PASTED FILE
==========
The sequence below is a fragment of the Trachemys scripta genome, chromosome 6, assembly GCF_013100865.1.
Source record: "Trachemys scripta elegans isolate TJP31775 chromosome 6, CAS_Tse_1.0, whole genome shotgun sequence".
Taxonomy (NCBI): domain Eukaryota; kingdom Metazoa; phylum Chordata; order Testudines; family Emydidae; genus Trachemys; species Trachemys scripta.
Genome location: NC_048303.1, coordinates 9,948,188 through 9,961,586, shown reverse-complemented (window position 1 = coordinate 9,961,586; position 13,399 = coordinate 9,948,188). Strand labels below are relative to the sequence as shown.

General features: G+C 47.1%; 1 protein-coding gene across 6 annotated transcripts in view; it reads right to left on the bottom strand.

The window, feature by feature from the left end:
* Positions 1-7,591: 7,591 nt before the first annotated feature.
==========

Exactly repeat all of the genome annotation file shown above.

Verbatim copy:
The sequence below is a fragment of the Trachemys scripta genome, chromosome 6, assembly GCF_013100865.1.
Source record: "Trachemys scripta elegans isolate TJP31775 chromosome 6, CAS_Tse_1.0, whole genome shotgun sequence".
Taxonomy (NCBI): domain Eukaryota; kingdom Metazoa; phylum Chordata; order Testudines; family Emydidae; genus Trachemys; species Trachemys scripta.
Genome location: NC_048303.1, coordinates 9,948,188 through 9,961,586, shown reverse-complemented (window position 1 = coordinate 9,961,586; position 13,399 = coordinate 9,948,188). Strand labels below are relative to the sequence as shown.

General features: G+C 47.1%; 1 protein-coding gene across 6 annotated transcripts in view; it reads right to left on the bottom strand.

The window, feature by feature from the left end:
* Positions 1-7,591: 7,591 nt before the first annotated feature.